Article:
Ratings agency Standard & Poor’s said on Friday it expected Britons to vote to remain in the European Union by a small majority in a June 23 referendum, but that the risk of leaving was a negative for the country’s creditworthiness.
S&P is the only major ratings agency to maintain a triple-A rating for Britain, but it has a negative outlook, implying a one-in-three chance of a downgrade in the next two years.
“The negative outlook continues to reflect our view that the forthcoming referendum on the U.K.’s membership of the EU … is likely to be a close call and could result in a vote to leave,” S&P said.
“Our affirmation of the rating reflects our assumption that, by a small majority, the referendum will deliver a vote to remain in the EU.”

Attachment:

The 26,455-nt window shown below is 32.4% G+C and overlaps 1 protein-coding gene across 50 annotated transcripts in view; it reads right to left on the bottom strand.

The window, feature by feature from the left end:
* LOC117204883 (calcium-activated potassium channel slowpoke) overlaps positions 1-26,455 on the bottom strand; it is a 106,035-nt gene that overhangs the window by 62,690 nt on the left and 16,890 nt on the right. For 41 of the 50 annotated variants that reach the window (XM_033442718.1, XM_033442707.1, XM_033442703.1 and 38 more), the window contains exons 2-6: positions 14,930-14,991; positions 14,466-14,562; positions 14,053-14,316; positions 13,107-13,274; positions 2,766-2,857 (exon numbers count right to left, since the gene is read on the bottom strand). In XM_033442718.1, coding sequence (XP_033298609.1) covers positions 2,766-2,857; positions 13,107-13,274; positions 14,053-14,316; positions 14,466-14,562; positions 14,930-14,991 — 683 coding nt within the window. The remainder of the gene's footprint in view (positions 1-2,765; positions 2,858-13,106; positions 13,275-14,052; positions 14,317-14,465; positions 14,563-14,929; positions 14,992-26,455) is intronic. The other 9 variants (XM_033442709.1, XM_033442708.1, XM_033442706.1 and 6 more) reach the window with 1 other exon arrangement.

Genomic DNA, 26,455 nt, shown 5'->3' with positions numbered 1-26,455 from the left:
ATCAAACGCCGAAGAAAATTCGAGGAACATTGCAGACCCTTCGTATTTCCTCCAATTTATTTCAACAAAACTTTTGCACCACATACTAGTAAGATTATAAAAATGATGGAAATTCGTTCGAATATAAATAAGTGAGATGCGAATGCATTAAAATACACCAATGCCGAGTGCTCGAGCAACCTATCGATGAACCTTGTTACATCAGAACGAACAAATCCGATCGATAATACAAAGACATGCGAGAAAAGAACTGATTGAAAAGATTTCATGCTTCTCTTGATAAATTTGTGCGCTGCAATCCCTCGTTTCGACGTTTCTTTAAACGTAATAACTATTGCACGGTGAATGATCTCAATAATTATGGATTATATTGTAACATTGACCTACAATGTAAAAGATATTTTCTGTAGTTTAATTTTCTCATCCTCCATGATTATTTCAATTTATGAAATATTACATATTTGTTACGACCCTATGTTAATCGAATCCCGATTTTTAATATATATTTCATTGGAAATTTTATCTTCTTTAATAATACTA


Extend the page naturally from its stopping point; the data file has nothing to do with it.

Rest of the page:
It added: “A vote to leave is likely to hurt confidence, investment, and GDP growth, and is likely to have a negative effect on public finances. As a consequence … ‘Brexit’ would likely lead us to lower the long-term sovereign credit rating.”
S&P and rival ratings agency Fitch gave similar warnings in December.
(Reporting by David Milliken; editing by Stephen Addison)
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